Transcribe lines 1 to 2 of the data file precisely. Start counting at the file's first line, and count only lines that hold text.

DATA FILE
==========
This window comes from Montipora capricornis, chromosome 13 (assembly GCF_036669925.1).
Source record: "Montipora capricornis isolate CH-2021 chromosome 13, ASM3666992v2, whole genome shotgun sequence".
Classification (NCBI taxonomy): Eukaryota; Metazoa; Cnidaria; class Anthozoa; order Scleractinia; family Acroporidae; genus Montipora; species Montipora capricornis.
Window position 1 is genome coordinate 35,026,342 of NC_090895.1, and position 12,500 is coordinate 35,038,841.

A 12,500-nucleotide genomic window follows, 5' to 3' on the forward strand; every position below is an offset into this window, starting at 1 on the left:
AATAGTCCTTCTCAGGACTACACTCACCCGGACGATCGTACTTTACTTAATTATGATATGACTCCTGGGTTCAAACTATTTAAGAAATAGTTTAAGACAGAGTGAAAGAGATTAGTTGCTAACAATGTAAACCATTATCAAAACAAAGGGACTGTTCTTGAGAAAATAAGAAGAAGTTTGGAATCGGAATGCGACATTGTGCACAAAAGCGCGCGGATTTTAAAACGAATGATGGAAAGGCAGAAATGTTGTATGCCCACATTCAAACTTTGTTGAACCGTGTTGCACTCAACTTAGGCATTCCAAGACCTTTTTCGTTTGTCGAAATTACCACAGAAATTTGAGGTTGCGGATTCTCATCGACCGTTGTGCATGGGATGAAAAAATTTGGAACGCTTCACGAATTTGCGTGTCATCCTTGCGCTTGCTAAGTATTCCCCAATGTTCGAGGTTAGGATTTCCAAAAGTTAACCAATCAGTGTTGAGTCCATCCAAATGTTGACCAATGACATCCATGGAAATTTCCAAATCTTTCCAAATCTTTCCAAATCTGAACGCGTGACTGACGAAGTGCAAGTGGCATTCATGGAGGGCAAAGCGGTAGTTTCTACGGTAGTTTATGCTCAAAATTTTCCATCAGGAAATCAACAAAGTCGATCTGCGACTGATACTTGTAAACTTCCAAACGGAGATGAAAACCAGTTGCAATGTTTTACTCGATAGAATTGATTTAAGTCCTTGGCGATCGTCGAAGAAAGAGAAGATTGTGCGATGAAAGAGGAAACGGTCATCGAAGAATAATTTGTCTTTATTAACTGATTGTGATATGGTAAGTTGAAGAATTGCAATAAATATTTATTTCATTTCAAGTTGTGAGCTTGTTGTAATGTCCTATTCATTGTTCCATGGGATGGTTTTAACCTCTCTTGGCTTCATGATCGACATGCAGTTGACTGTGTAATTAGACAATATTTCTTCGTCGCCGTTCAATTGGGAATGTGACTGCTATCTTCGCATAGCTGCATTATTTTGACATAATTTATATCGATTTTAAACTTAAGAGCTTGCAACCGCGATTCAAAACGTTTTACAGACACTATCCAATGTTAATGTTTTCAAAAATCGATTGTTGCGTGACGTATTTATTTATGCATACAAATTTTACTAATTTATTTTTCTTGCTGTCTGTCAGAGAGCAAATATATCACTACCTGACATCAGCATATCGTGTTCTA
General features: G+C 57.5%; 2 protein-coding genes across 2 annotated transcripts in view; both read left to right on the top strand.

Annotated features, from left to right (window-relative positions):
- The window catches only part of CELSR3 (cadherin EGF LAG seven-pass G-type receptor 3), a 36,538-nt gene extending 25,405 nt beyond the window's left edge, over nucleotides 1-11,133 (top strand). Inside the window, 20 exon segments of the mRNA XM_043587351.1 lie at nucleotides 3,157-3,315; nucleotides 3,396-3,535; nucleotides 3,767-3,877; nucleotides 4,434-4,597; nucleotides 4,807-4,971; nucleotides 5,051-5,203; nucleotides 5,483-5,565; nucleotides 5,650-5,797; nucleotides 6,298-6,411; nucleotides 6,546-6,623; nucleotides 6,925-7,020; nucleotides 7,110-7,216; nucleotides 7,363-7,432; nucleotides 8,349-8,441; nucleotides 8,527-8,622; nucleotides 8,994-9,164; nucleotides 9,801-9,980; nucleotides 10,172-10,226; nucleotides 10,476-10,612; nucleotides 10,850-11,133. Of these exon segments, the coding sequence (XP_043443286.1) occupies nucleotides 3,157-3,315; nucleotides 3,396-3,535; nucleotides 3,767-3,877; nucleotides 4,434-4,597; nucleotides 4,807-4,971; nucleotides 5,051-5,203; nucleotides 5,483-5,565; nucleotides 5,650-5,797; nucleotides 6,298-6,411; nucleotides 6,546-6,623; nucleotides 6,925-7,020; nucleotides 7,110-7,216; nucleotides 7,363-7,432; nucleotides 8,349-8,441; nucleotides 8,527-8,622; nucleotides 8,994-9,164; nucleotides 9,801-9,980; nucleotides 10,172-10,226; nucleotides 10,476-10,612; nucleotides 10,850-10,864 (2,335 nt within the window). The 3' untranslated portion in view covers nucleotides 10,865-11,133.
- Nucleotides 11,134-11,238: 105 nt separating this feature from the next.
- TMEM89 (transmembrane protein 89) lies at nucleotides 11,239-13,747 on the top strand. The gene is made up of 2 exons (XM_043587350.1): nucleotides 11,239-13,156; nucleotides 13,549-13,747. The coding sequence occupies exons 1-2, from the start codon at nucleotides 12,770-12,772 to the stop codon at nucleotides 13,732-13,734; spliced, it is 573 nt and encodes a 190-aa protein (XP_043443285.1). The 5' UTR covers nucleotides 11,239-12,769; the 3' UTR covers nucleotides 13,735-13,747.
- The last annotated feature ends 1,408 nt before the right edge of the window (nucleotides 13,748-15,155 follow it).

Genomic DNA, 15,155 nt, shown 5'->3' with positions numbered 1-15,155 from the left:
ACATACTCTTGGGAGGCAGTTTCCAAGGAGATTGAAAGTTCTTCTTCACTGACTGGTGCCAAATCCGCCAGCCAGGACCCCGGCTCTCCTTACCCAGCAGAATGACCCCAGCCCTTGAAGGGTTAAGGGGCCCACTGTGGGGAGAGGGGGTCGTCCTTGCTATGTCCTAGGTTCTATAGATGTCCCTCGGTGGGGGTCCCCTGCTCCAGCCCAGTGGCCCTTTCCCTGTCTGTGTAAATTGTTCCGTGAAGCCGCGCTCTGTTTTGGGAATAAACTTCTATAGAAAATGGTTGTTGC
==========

This window comes from Montipora capricornis, chromosome 13 (assembly GCF_036669925.1).
Source record: "Montipora capricornis isolate CH-2021 chromosome 13, ASM3666992v2, whole genome shotgun sequence".